Budget 2019: Mixed views from educators on new funding

There are mixed views on the Budget's funding allocations from those representing New Zealand's educators.

On Thursday, the Government's revealed it's Wellbeing Budget which committed hundreds of millions of dollars towards new schools, replacing parental donations and vocational education reform.

Principal's Federation President Whetu Cormick said schools are chronically underfunded in New Zealand, so any extra funding would be put to good use.

"There's an extra 1.8 percent in funding that is coming to schools," he told Newshub.

"[I understand that] is about 0.3 percent above inflation so the Ministry is trying to keep ahead. They have this new ten year plan for property redevelopment which is great."

That redevelopment programme has been allocated $1.2 billion so new schools and classrooms can be planned over the next decade.

There's also a specific focus on Māori and Pasifika students, including $27.4 million over four years towards helping ensure Pasifika students are in education.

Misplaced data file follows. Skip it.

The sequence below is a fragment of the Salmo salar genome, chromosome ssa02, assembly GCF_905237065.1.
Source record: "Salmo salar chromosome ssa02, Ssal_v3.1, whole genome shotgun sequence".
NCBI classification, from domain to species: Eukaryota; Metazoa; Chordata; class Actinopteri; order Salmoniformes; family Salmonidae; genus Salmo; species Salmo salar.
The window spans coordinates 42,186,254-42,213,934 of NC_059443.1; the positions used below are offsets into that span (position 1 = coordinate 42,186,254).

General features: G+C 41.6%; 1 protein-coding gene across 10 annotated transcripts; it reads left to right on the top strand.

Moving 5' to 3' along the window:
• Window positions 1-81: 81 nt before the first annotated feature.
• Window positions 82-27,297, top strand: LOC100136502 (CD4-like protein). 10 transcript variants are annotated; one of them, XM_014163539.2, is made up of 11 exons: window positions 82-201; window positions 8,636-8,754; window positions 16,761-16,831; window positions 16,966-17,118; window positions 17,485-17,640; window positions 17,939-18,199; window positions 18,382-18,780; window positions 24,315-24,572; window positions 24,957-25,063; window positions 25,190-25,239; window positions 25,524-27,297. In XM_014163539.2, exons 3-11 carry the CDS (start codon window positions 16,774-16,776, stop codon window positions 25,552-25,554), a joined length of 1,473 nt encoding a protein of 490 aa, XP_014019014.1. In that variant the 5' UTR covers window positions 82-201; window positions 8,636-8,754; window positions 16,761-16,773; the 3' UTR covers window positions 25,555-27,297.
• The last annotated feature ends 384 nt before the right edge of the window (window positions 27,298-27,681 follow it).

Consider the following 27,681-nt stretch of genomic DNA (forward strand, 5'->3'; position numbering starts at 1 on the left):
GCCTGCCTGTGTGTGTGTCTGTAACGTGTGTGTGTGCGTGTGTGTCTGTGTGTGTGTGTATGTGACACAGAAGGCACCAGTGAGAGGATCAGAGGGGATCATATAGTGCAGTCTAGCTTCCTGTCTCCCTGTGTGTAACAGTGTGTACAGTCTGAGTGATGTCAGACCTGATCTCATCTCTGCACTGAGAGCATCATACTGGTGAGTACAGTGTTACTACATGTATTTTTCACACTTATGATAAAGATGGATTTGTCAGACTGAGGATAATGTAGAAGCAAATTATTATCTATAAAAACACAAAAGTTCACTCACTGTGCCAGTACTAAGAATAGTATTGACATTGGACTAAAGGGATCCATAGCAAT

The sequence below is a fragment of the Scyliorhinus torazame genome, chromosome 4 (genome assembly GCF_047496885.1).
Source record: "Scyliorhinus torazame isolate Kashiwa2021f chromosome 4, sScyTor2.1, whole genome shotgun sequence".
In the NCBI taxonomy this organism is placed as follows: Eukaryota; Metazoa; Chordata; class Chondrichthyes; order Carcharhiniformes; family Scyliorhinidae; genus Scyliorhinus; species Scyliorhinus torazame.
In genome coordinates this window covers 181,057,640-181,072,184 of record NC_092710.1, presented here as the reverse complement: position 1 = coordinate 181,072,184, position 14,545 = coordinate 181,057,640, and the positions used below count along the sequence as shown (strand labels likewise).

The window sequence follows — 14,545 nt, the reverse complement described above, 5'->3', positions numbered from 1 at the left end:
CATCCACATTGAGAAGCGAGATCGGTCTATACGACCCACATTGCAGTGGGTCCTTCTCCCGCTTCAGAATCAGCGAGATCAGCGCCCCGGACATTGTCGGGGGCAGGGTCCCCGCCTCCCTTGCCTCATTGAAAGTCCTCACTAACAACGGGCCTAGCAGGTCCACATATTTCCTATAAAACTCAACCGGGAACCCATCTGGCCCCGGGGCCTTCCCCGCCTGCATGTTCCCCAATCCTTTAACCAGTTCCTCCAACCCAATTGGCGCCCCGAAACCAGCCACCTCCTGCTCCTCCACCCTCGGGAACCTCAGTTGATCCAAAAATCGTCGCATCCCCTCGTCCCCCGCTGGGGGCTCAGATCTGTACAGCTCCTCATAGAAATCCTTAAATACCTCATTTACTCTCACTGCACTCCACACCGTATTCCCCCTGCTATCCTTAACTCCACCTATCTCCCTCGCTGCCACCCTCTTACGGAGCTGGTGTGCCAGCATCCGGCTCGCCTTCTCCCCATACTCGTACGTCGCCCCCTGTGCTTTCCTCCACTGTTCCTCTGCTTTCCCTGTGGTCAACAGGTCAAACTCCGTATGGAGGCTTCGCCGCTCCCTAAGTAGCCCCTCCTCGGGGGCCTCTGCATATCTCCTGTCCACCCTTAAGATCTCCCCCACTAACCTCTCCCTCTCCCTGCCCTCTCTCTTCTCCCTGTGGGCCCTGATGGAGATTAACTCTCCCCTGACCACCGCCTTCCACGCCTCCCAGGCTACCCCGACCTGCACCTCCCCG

But the Tertiary Education Union's national secretary Sharn Riggs told Newshub the tertiary sector was left underwhelmed, with the Budget not addressing long-term issues.

"The sector has been consistently under-funded over the last 10-15 years, and now we are in a situation where we are at crisis point, particularly in the polytechnic sector," she said.

The vocational education sector is getting an already announced rejig, with the Government having already redirected a leftover $197 million from its fees-free policy to the sector.

But Riggs says there's little else.

"We are disappointed that hasn't been a substantial look at trying to invest in our sector because we are such a key component of the future of the country."

She says for the country's overall wellbeing to be improved, new addiction counselors, social workers, Pasifika nurses and builders need to be trained at tertiary education providers.

Other key education announcements include that the $76.70 NCEA fee will be removed and $256.6 million being put aside to provide payment of $150 per student to decile 1-7 state and state-integrated schools that "agree not to request donations from parents".  


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